The County Council has acted pursuant to these authorities, and its power with respect to enactment of ordinances which tend to enhance public health is not limited to the power conferred by Article VI, Section 18(c) of the Missouri Constitution and Article III, Section 22(20) of the Charter. St. Louis County may also exercise power pertaining to public health conferred by the state upon counties of the first class, all of which authorize enactment of ordinances tending to enhance the health of all residents of St. Louis County irrespective of whether they also reside within a municipality. Readey v. St. Louis County Water Co., supra., 352 S.W.2d 1. c. 624-625[1].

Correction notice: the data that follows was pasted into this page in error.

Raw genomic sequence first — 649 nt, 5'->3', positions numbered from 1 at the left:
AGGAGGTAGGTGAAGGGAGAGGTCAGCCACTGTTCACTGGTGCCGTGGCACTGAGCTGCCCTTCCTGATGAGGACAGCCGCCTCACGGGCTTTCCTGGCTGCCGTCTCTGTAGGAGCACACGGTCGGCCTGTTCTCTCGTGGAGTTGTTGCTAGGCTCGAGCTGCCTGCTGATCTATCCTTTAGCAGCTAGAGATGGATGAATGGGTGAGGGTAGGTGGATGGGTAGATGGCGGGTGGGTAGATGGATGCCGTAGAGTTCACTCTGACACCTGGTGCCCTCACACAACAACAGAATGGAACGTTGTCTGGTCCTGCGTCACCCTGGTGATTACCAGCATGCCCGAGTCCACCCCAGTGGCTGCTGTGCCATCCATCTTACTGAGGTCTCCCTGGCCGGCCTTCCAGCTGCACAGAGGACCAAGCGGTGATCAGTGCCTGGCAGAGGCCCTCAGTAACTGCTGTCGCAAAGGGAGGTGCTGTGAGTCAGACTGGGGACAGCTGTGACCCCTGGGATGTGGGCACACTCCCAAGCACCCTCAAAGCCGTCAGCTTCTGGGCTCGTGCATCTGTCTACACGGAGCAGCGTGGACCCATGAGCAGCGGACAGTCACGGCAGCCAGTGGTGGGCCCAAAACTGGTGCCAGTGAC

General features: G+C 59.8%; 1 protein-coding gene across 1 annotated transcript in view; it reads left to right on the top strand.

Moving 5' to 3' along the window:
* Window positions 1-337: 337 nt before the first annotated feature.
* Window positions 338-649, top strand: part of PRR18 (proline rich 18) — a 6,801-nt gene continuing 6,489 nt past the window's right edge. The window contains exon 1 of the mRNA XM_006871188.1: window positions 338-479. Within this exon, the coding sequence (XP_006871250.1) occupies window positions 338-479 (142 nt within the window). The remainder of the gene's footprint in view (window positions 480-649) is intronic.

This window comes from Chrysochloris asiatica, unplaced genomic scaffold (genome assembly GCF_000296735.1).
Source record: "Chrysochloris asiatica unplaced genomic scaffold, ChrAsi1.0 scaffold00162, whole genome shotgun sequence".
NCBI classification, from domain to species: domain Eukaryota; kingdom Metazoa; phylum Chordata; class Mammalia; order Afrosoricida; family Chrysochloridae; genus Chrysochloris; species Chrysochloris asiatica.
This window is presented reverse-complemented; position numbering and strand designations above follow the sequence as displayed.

Is the exercise of such authority by St. Louis County subject to zoning ordinances enacted by St. John and Bel-Ridge? In this respect it is noted that neither of the statutes, Sections 49.303 and 64.320, supra, restricts the county in the exercise of these public health powers from acquiring land for construction of an incinerator and accompanying land fill to unincorporated areas. The power conferred upon St. Louis County to legislate in incorporated as well as unincorporated areas has already been established where the exercise of such power applies "county-wide," as in matters of public health. Readey v. St. Louis County Water Co., supra. The situation is analogous to that in State ex rel. St. Louis Union Trust Co. v. Ferriss, Mo., 304 S.W.2d 896, where the City of Ladue attempted through its zoning power to prohibit the Ladue school district from acquiring land and constructing school facilities on land in Ladue. The court held that where the constitution and statutes vested the power to locate and construct a school, the city had no power to prohibit the exercise of such power by zoning ordinance. The court quoted State ex rel. Helsel v. Board of County Commissioners, Ohio, 79 N.E.2d 698, 704, which held that zoning ordinances of two municipalities could not prevent a county from acquiring and using property within such areas for a public airport: "To suppose that zoning ordinances may limit or prevent the public use for which land is taken is to invest municipalities with power to restrict the exercise of the power of eminent domain." The court further clarified the limitation on municipal zoning powers where public uses are involved, stating that "`* * * ยง 89.020, provides that, for the purpose of promoting health, safety, morals or the general welfare of the community, the legislative body of the city is empowered, among other things, to "regulate and restrict * * * the location and use of buildings, structures and land for trade, industry, residence or other purposes". *113 Clearly, it contains no express grant of power to cities to regulate or restrict the location of schools or other public buildings * * *'". 304 S.W.2d 1. c. 900. Similarly, Section 89.020, supra, contains no express grant of power to either Bel-Ridge or St. John to restrict the power given St. Louis County to select sites for incinerators and land fills and procure them by eminent domain if necessary for the enhancement of public health in all of St. Louis County.